Jacob Marley

Timothy King 12-28-2011
Illustration from Dickens' "Christmas Carol." Image by Tim King

Illustration from Dickens' "Christmas Carol." Image by Tim King

“Marley was dead, to begin with.”

So begins the classic tale of A Christmas Carol by Charles Dickens. It is a story that has been told and re-told through various mediums since the novella was published December 19, 1843.

I sat down recently to watch the new Disney version of the tale. It features a CGI rendition of Scrooge with the voice of Jim Carrey.

After 15 minutes I shut it off.

It wasn’t that it was particularly bad. I didn’t give the movie enough of a chance even to figure whether it was worth watching. What I realized is that I wasn’t much interested in hearing the same story again from a secular perspective.

A Christmas Carol, I would argue, is not ultimately about Christmas, but conversion.

Christmas is the stage and the catalyst through which transformation occurs. It is a leading character to be sure. But, it is the radical change that occurs in Ebenezer Scrooge that most compels me.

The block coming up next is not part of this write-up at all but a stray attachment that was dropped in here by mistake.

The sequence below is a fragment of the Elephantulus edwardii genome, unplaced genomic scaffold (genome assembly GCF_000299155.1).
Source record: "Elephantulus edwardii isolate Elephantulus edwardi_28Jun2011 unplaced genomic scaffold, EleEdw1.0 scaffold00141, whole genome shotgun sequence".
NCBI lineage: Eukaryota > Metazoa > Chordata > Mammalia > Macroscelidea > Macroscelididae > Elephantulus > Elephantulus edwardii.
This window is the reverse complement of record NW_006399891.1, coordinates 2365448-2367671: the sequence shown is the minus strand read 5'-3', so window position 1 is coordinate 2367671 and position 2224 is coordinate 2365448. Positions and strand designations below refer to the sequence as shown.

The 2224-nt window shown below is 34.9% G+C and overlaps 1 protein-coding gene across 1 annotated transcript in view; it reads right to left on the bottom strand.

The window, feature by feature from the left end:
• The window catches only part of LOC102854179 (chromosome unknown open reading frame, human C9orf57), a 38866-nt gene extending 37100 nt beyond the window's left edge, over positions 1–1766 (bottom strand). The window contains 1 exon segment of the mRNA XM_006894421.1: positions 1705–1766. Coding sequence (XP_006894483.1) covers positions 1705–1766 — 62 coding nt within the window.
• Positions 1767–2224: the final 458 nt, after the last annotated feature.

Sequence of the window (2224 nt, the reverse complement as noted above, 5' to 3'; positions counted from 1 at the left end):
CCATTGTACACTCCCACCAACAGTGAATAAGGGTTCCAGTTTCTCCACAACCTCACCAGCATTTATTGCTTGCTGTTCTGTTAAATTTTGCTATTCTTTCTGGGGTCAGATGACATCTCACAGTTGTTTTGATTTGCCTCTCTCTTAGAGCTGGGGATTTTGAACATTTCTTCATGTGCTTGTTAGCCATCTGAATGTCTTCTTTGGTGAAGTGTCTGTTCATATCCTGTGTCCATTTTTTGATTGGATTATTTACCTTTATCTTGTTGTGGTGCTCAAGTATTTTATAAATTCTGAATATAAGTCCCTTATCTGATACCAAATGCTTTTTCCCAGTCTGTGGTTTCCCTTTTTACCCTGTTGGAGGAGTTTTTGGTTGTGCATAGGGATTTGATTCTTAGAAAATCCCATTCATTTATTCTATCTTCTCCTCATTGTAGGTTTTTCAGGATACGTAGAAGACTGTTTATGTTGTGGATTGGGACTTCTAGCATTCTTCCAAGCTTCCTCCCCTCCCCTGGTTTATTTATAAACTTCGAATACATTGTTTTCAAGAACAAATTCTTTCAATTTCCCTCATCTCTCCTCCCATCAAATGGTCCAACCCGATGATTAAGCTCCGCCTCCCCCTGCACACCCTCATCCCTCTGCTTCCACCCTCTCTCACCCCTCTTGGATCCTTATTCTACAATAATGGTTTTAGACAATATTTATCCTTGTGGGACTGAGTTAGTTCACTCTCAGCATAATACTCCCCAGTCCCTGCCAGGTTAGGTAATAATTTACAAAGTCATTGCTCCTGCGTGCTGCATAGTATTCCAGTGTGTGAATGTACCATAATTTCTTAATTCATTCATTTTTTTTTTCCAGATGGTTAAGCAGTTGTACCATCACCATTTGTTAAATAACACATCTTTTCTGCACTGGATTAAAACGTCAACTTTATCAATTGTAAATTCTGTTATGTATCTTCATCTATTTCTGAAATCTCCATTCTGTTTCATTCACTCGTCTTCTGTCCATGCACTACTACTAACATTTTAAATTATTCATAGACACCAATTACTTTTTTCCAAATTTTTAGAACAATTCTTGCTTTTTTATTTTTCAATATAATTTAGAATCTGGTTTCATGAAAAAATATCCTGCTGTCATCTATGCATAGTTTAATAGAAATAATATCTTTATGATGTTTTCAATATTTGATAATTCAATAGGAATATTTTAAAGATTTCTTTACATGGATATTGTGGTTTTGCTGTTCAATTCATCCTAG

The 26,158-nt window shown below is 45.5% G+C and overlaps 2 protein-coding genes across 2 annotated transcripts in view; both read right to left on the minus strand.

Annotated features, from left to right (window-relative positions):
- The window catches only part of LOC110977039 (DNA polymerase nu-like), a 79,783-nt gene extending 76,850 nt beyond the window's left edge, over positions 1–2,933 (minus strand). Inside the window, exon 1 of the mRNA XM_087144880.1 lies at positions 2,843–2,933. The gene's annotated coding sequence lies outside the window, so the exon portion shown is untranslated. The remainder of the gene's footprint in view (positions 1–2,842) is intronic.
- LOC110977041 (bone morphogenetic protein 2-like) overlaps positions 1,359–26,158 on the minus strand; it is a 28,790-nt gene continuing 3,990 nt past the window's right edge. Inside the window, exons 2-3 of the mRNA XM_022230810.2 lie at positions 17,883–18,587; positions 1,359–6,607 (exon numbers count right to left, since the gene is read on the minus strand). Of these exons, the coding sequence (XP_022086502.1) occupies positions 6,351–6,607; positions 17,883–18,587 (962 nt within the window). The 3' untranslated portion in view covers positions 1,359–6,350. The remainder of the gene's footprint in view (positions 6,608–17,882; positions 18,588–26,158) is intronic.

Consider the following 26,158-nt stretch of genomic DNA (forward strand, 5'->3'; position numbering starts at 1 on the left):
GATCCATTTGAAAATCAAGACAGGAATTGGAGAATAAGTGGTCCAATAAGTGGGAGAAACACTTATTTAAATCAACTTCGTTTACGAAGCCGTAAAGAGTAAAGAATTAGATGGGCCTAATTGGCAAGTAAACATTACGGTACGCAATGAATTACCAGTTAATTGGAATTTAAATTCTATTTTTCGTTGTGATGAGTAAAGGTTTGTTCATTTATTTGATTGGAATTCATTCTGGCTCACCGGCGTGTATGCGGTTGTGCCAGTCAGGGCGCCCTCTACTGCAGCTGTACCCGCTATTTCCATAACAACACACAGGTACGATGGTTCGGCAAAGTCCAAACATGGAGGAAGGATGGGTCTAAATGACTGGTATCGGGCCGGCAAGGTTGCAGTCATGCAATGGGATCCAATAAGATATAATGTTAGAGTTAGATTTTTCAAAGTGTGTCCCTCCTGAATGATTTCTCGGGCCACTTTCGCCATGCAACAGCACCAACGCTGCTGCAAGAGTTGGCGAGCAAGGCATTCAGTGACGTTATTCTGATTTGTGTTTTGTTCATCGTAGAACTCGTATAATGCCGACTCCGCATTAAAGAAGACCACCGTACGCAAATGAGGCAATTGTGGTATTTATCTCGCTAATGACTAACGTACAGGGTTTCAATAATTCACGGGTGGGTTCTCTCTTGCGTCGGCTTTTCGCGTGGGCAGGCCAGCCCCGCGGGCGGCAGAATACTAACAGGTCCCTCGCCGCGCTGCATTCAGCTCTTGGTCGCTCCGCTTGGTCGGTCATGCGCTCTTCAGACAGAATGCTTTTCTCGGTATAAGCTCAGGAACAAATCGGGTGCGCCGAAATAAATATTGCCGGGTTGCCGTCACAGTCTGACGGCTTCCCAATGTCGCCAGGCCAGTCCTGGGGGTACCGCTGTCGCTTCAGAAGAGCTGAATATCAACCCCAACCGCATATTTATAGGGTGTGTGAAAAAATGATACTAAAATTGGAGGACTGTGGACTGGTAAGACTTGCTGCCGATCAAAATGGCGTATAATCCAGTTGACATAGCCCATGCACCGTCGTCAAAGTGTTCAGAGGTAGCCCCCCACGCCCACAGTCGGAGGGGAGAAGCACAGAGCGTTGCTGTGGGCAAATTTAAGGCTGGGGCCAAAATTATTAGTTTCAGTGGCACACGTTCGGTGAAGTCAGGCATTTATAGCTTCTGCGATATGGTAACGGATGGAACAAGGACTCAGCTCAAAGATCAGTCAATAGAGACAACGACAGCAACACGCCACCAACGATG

Timothy King 12-24-2011
Illustration from Dickens' "Christmas Carol." Photo by Tim King.

Illustration from Dickens' "Christmas Carol." Photo by Tim King.

The specter of Jacob Marley entered Scrooge’s room. It had been seven years to the day since Marley died.

Before he sees them, Scrooge hears the clanking of the heavy chains his old business partner now carries with him.

Scrooge asks how it is that Marley became thus fettered.

“I wear the chain I forge in life,” replied the Ghost. “I made it link by link, and yard by yard; I girded it on of my own free-will, and of my own free-will I wore it.”

Marley did not realize in life that he was a slave. He assumed that his wealth and the absence of external restraints meant he was free, when in fact his miserly and selfish ways were forging the means of his own bondage.